Clinton, Henry, Sir (1738?-1795) [Clerical copy of report on battle of Fort Montgomery]
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Gilder Lehrman Collection #: GLC04768 Author/Creator: Clinton, Henry, Sir (1738?-1795) Place Written: Fort Montgomery, New York Type: Manuscript Date: 9 October 1777 Pagination: 11 p. : docket ; 24.1 x 19 cm.
Report on General Clinton's feint northward up the Hudson in support of General John Burgoyne's southward thrust. But in the late summer and early fall of 1777 Clinton, who was given vague orders, decided not to move his forces against Albany, which was Burgoyne's destination, but to only create a diversion that extended little further than Kingston, about 40 miles south of Albany. In October, he moved up the east side of the Hudson and crossed to the west side at Stony Point. With a force of about 3,000, he moved north against the combined forces of about 600 Americans led by General George Clinton at Forts Clinton and Montgomery. The Americans held the forts until nightfall of 6 October, but after losing almost half of their defenders, they withdrew. On the margins of several pages are lists of units that fought in the engagements being reported upon. Also mentions several ships that were used earlier in the campaign.
In the last Letter which I had the honour to write to Your Excellency, I mention'd my intention with the small force that could be spared from the important Post you had left under my command, to make an Attack upon Forts Clinton Montgomery & ca your Excellency recollects the situation of those, Forts, that they are separated by a Creek which each other by a Bridge.
In my opinion the only way of effecting it, was by a Coup de Main in the supposed unguarded  State they then were. The Commodore and I having made our Arrangements, and every proper Jealousy having been given for every object but the real One, the little Army, consisting of about 3000 Men arrived off Verplancks Point, proceeded by the Gallies under the Command of Sr James Wallace. On our appearance the Enemy retired without firing a Shot, leaving a twelve pounder behind them, and Sr James moved up to Peaks kiln Neck to mask the only communication they had across the river on this side of the Highlands. -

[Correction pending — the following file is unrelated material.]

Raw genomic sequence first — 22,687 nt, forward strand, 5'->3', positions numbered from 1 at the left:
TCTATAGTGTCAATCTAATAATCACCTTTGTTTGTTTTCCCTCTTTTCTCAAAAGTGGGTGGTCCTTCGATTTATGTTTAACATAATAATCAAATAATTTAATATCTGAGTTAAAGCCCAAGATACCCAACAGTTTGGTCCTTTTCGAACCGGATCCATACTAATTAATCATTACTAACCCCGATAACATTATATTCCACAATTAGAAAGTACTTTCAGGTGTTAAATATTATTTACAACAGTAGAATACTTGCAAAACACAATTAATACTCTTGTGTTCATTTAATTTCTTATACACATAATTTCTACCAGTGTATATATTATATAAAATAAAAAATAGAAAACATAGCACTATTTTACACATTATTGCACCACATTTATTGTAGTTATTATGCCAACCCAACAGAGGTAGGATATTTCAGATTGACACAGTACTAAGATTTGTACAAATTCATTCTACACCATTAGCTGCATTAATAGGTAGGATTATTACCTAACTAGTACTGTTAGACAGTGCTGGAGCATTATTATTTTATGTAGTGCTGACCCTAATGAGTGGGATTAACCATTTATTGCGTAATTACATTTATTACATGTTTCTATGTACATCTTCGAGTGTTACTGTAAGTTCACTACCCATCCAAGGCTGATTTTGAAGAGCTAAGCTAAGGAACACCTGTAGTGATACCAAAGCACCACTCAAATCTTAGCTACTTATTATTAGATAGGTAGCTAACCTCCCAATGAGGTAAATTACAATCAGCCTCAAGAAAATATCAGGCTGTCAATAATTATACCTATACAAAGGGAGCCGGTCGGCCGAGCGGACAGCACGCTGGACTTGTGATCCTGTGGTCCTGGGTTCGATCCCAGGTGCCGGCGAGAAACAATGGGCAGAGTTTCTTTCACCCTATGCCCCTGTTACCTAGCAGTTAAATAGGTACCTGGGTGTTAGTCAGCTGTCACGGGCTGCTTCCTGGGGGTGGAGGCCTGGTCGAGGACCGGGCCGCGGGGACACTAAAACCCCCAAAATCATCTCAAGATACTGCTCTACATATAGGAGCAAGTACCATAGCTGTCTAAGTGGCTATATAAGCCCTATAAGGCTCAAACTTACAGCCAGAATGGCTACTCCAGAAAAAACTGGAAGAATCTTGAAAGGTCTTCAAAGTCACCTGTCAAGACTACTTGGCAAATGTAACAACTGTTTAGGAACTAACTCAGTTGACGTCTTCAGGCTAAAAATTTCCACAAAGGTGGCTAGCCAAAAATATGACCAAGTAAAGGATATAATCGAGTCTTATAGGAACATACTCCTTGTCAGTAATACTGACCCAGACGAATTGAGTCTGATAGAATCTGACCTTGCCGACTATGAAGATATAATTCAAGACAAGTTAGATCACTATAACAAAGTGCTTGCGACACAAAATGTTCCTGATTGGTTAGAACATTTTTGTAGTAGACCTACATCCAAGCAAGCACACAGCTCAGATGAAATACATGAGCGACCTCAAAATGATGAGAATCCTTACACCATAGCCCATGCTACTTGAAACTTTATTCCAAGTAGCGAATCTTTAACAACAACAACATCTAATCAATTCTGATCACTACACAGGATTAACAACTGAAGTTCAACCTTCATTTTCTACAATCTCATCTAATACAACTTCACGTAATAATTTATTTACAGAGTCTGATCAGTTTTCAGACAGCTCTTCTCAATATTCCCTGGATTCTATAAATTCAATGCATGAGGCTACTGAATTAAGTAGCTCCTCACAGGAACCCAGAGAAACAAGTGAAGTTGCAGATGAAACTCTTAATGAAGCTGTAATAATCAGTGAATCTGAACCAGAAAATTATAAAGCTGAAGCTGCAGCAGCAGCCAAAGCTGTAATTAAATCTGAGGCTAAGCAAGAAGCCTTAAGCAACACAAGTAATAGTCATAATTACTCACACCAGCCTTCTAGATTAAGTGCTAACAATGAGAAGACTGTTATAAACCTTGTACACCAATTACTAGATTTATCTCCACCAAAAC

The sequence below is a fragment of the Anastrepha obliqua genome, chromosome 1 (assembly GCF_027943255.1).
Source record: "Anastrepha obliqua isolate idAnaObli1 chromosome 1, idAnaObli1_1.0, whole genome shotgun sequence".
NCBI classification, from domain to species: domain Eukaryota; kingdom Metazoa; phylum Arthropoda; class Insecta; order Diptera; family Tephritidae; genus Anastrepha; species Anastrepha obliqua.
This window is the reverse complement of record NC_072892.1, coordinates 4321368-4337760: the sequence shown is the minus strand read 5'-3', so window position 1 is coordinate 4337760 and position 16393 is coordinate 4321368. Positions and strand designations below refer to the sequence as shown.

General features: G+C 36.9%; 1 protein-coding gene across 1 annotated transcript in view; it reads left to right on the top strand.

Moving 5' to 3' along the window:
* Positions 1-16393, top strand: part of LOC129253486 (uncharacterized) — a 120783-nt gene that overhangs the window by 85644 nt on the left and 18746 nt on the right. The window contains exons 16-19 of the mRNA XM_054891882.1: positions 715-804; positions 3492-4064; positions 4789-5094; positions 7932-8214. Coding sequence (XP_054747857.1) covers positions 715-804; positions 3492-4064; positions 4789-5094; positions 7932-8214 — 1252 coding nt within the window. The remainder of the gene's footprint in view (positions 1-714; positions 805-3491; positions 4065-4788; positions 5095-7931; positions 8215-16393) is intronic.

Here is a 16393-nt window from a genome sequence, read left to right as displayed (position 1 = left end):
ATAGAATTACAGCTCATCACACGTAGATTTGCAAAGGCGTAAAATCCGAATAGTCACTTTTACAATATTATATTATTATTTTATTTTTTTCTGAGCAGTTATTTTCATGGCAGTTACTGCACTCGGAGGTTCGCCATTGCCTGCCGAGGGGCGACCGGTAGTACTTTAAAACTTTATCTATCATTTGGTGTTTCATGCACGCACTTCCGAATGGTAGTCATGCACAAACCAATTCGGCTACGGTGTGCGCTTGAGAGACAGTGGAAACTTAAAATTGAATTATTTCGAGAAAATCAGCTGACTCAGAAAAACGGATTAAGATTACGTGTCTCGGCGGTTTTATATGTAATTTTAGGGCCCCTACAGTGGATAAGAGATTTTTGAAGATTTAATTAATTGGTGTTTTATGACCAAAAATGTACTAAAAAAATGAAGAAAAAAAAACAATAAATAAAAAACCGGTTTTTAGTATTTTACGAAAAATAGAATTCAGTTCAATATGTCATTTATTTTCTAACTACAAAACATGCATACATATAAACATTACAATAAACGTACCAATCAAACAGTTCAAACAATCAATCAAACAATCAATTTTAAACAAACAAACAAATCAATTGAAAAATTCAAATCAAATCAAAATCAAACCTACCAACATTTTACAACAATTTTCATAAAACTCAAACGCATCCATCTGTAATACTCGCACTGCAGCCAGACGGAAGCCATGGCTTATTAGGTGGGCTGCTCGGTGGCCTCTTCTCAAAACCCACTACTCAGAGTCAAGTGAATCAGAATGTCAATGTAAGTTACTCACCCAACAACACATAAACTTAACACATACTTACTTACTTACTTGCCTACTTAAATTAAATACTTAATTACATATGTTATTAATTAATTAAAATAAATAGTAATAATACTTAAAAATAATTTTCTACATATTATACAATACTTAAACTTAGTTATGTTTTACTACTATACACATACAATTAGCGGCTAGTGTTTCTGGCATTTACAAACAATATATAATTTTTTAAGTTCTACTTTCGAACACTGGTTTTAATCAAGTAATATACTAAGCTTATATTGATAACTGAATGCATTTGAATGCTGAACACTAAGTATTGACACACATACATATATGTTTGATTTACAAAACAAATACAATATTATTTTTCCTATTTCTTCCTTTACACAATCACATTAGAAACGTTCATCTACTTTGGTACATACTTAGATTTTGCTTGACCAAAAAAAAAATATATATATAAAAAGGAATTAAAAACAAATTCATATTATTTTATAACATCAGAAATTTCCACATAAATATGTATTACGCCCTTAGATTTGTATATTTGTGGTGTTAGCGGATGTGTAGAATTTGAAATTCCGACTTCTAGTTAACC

At day break on the 6th the Troops disembark'd  on Fort Clinton to push if possible, & dislodge the Enemy from their advanced station behind a Stone breast work, having in front for half a mile a most impenetrable Abbatis; this the General by his good disposition obliged the Enemy to quit, tho supported by Cannon, got possession of the Wall, & there waited the motion of the Cooperationg Corps, when I joined him, & soon afterwards heard Lt Col Campbell begin his attack. I chose to wait a favorable moment in it before I ordered the Attack on the side of Fort Clinton which was a circular height, defended by a line for Musquetry with a Barbel Battery in the Center of three Guns, & flanked by two Redoubts: the approaches to it through a continued Abbatis of 400 yards defensive every inch, & exposed to the fire of ten  Rices of Cannon. As the Night was approaching, I determined to seize the first favorable instant. A brisk attack on the Montgomery side, the Gallies with their Oars approaching, firing, & even striking the Fort, the Men of War that moment appearing crowding all the Sail to support us, the extreme ardour of the Troops, in short, all determined me to order the Attack; Genl. Vaughams spirited behaviour, & good Conduct did the rest: having no time to lose, I particularly ordered that not a shot should be fired, in this I was strictly obeyed, & both Redoubts & ca were stormed. Genl. Tryon advanced with one Battalion to support Genl Vaughan in case it might be necessary, & he  arrived in time to join in the Cry of Victory. Trumbacks Regiment was posted at the Stone Wall to cover our retreat in case of misfortune. The Night being dark, it was near eight oClock before we could be certain of the success of the Attack against Fort Montgomery which we found afterwards had succeeded at the same instant that of Fort Clinton did; and that by the excellent disposition of Lt Col. Campbell, who was unfortunately killed pm the first Attack, but seconded by Col. Robinson of the Loyal American Regiment. By whose knowledge of the Country I was much aided in forming my Plan, & to whose spirited Conduct in the execution  of it, I impute in a great measure the success of the Enterprize. Our loss was not very considerable, excepting in some respectable Officers who were killed in the Attack